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The fit Mix

Want to be a better boxer? Try skipping. Need to prepare for a tennis match? Take up yoga. Mixing it up helps, as athletes around the world have discovered.

india Updated: Jul 10, 2009 23:28 IST
Deepti Patwardhan

Want to be a better boxer? Try skipping. Need to prepare for a tennis match? Take up yoga. Mixing it up helps, as athletes around the world have discovered. Now, fitness instructors are also spreading the word: Cross train to add variety to monotonous workouts and get better results. For one thing, it stops boredom from setting in, a common problem when you’re over-familiar with the gym treadmill. It also works different muscle groups, reducing the chance of injury.

What exactly is it?

Any good exercise routine has a mix of cardio, weights, flexibility exercise and speed and balance drills. This is because each type of exercise serves a different purpose and uses a different group of muscles. Cross training takes the idea further, by mixing up two types of sports to achieve a higher level of fitness.

“Cross training is an alternate way of training to maintain cardiovascular fitness whilst resting from the loading and trauma associated with their [the players’] normal sport. It reduces the risk of overuse injury. It also improves performance and helps develop other muscle groups that are not often used in your sport,” says John Gloster, former trainer for the Indian cricket team.

How does it help?

Cross training is the best way to avoid hitting a plateau in your fitness regime. As the body gets more efficient, it burns fewer calories while doing the same routine. When you cross train, you give your body new challenges, allowing it to keep burning calories. Not only does this provide variety, but also helps add vigour to your workouts.

If you run regularly or are training for a marathon, try going for a swim or shake the rust off that bicycle. It puts far less pressure on the joints as compared to running and improves your overall aerobic capacity. A coach or trainer should be able to advise you on good complementary training whatever your sport or level of fitness. Read on for examples of how you can mix it up.

Yoga for running

Yoga teachers warn that hard running and jogging practised in isolation can lead to spinal compressions and injury. They suggest runners alternate with yoga or Pilates. A dynamic practice such as Suryanamaskar can warm up the body and get you connected to your breathing; while slow, static postures can relieve tight hips and quads.

Pilates also helps runners, as it improves flexibility. Its emphasis on alignment and core postural strength counters the uneven strain on joints and soft tissues and the shortening of muscle groups that plague runners.

According to Mickey Mehta, health expert and owner of Mickey Mehta’s 360° Gym, “Yoga makes you extremely flexible and agile, which is crucial to every sport. The lung empowering exercises greatly benefit your lung capacity. For building tenacity and endurance, it is second to none.”

Cycling for squash

Squash is one of the best aerobic activities and a 30-minute session helps you burn at least 300 calories. But it is also notoriously tough on the joints. Mixing it along with regular cycling minimises the risk of injury by building up and aligning muscles in the legs. The continuous motion of the bike allows your quads, glutes and calf muscles to align themselves and have a complete workout without causing any stress to your joints of other parts of your body.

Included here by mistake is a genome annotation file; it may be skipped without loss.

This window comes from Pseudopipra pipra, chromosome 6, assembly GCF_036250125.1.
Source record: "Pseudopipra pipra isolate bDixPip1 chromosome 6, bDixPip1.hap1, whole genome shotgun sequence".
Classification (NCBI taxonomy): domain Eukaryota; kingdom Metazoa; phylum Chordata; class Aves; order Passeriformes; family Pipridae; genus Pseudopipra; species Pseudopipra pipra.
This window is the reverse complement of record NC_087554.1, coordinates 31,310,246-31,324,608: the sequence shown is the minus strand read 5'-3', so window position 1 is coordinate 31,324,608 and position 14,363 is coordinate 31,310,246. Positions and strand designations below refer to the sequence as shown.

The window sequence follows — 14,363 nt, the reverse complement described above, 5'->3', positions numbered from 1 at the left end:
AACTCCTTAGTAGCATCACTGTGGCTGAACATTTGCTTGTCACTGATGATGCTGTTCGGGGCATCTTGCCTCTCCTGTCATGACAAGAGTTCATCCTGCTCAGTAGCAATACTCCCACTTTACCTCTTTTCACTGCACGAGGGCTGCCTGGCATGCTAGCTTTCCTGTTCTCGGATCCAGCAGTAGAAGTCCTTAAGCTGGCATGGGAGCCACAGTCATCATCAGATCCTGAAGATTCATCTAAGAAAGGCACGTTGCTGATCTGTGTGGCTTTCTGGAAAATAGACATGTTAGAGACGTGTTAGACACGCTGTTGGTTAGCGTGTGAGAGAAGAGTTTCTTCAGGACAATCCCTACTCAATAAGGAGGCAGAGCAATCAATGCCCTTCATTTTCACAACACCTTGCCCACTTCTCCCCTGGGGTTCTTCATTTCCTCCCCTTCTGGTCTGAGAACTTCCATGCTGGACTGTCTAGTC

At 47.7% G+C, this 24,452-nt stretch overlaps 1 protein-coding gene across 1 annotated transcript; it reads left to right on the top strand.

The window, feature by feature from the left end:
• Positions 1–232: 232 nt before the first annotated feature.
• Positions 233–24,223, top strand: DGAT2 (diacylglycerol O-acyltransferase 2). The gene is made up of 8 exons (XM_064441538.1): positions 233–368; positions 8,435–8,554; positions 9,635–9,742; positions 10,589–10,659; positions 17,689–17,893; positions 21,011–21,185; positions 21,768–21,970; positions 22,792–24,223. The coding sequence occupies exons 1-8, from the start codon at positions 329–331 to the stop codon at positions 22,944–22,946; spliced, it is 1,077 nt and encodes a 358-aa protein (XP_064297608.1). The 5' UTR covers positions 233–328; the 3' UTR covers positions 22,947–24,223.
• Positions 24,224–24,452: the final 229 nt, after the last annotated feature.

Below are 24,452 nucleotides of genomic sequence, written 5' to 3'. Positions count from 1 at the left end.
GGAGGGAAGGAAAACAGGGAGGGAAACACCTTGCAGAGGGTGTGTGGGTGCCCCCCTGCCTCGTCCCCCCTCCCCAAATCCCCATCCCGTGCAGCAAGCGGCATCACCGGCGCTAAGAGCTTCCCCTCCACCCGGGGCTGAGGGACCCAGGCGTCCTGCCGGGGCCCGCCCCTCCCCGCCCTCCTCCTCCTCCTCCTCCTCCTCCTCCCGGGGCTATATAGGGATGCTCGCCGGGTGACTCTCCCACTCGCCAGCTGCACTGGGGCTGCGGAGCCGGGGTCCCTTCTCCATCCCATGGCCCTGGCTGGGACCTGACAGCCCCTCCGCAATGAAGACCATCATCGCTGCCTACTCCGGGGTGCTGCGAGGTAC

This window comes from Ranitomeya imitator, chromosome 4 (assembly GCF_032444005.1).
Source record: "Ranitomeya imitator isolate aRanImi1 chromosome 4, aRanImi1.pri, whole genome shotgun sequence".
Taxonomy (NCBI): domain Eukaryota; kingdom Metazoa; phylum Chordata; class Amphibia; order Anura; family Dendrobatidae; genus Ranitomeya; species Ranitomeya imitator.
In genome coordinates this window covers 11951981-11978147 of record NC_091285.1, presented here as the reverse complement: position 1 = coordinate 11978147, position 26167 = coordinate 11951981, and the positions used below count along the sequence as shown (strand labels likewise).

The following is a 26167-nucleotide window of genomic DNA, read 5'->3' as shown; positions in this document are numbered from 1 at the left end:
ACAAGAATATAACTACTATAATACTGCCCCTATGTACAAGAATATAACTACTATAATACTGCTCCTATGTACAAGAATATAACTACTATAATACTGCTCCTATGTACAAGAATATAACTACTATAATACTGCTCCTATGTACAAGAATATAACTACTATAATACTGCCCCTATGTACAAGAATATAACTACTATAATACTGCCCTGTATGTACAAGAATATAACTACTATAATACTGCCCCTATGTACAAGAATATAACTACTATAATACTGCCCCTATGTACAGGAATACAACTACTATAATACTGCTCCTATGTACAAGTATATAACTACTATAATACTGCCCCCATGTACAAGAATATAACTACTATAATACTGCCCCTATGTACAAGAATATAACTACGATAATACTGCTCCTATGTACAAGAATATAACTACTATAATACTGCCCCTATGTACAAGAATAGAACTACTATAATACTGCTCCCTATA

The way pros do it

Professional athletes generally incorporate an alternate activity into their training schedule on a regular basis to achieve peak fitness.

Michael Phelps, Olympic swimmer, explains this in his book Beneath the Surface: “Cross training is important for swimmers, to help build strength, stamina and flexibility… (I ride) a stationary bike for half an hour to 45 minutes three times a week. Apart from the bike, I do up four or five varieties of push-ups, 50 to 100 at a time. Several types of sit-ups and crunches, usually around 500 or more each day; and I do up to five sets of eight pull-ups, increasing the weight during each set. I even have an early morning regimen for stretching in the shower. That serves as my warm-up swim in the morning.”

Tennis players Andy Murray and Serena Williams turned to yoga to improve their core strength, flexibility and coordination, and to prevent injuries. Sprinters also benefit from focusing on abs to improve core fitness.

“In cricket, cross training is used to decrease the rate of overtraining injuries especially in the low back and knees through activities like swimming, cycling, jogging in pool, and the cross trainer machine. Bowlers do a lot of swimming and jogging in the water and other mobility resistance exercises as a form of ‘active rest’,” says Gloster.

Keep in mind

Cross training gives you the freedom to choose an alternate fun activity. But don’t jump into it abruptly. Pick a sport that’s at the same level as the one you currently play and ease yourself into it.

Dr Vece Paes, the Indian Davis Cup team’s doctor, says, “When you play a sport, only specific muscle groups come into play. You should cross train with sport that doesn’t use the same muscle groups, so that overall development is balanced. Football and basketball, for example, go well with tennis.”

Runners too, move in a repetitive, linear pattern without much side-to-side movement, which can come from cross training. So the next time you get bored on the treadmill join in a session of dance aerobics!